Timetoast

Timetoast is a great way to share the past, or even the future…
Creating a timeline takes minutes, it’s as simple as can be.

Here is an example of a timetoast that tells my story: http://www.timetoast.com/timelines/machado

Check out some of the popular time lines that you can use in your class by visiting http://www.timetoast.com/popular

Visit timetoast.com to create an account for yourself.

Advertisements

7 thoughts on “Timetoast

  1. I really liked the timeline on the Civil War found at http://www.timetoast.com/timelines/98483 This timeline gives a good overview of the important events that occurred during the war, the treaties that were made and important battles fought. It displays various pictures to illustrate the summaries given, and is a timeline I would display in class while learning about the Civil War.

  2. I also liked the timeline, http://www.timetoast.com/timelines/98488 which shows the timeline of how to build a book. Since my focus is on English, this becomes a useful tool when establishing a time frame for writing, editing, publishing a book. Although students may not publish a book, they will at least understand the time a book or creative writing piece must be completed. It is an interesting way to depict the structure of building a book and demonstrating the amount of time that goes into creating a published piece.

  3. I think Timetoast is a great resource for not only teachers to use to teach about concepts but also for students to create to show understanding. I really enjoyed looking at some of the native american history timelines and learning more about history. I then researched some for my concentration area, math, which was a little harder to find Timetoast. I found http://www.timetoast.com/timelines/math-education about math education. This timeline would be very beneficial for students, like me, who are in math education programs. It could also be used in the middle level classroom to introduce the history of math to your students. I also liked http://www.timetoast.com/timelines/83162 as a source of a teaching tool. This teacher used Timetoast to map out her instruction over a few days. As a teacher, I could make a timeline for each unit and show it to the students at the beginning of the unit so they know what to expect over the course of the unit. I could have the homework, quizzes, and test on the timeline so the students could always go back and reference the timeline.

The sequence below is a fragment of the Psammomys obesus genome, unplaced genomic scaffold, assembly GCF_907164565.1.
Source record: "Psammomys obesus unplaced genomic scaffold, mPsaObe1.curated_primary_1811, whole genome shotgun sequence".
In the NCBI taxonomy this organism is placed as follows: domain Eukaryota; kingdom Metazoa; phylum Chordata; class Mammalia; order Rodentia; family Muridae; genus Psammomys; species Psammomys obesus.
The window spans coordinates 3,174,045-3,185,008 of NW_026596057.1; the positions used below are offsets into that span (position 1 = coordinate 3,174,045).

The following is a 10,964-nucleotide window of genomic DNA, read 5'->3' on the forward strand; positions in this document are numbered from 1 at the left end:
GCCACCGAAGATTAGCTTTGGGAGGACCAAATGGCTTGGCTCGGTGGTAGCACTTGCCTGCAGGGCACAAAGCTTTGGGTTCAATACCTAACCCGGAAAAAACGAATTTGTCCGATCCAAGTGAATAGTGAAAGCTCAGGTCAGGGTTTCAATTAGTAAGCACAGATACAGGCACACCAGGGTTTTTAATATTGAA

4. I found one timeline I believe would be very valuable during my instruction of the Water Cycle. The timeline I like can be located at http://www.timetoast.com/timelines/water-cycle–3 . I would use this timeline at the beginning of the science unit to show the basic cycle of water. It would be a great introduction, and I could easily expose students to new information. While searching, I had difficulty finding another timeline based on the Water Cycle that would be beneficial for my students. One way that I would use Timetoast in my classroom is to have students create a timeline to coincide with a project we conduct. I would like students to create their own water cycle. The students could then create a timeline based on each phase of the cycle.

  5. I really like this website! I found a timeline about Texas history (http://www.timetoast.com/timelines/unit-4-7th-grade-tx-history) and it made me think of learning and teaching PA history. Creating a timeline could be a choice for a culminating activity for a unit on PA history. I would put this on a list of final projects that my students could choose for the unit.

    I also found a timeline created based on the novel “Tales of a Fourth Grade Nothing” by Judy Blume (http://www.timetoast.com/timelines/tales-of-the-fourth-grade-nothing). I would read this novel with my class as a whole and create the timeline together. This would act as a great introduction to timelines so that I could use them in other subjects (like PA history!)

  6. I found this timeline ( http://www.timetoast.com/timelines/95530) for Bud, Not Buddy. I chose this timeline because generally students in 6th grade read this novel or ones that are similar that are related to the period of time, the Great Depression. The timeline would be a good review of what events occurred in the novel, as well as introduce some of the reasons that the Great Depression occurred.

    In a previous class I was taking, I created a unit plan on Black History Month. I found this timeline on TImeToast about Rosa Parks, who played a significant role in the movements for civil rights. (http://www.timetoast.com/timelines/black-history-month-deafe6bf-17ce-4176-9463-b4b276aa8ab2) I think that timelines like these for all civil rights leaders and movers would be great to incorporate into a unit plan, because it can be a part of a “character showcase” or something similar in order to teach history throughout a whole unit plan, even if the class is unrelated to history.

    I also found this timeline for the scientific method. As students are entering the end of elementary school and the beginning of middle school they are likely to learn about the Scientific Method process. I really like this timeline because it can show step by step what the students will be doing in the order of the method. Very good for use in a science classroom! ( http://www.timetoast.com/timelines/scientific-method–5)

Leave a Reply

Fill in your details below or click an icon to log in:

WordPress.com Logo

You are commenting using your WordPress.com account. Log Out / Change )

Twitter picture

You are commenting using your Twitter account. Log Out / Change )

Facebook photo

You are commenting using your Facebook account. Log Out / Change )

Google+ photo

You are commenting using your Google+ account. Log Out / Change )

Connecting to %s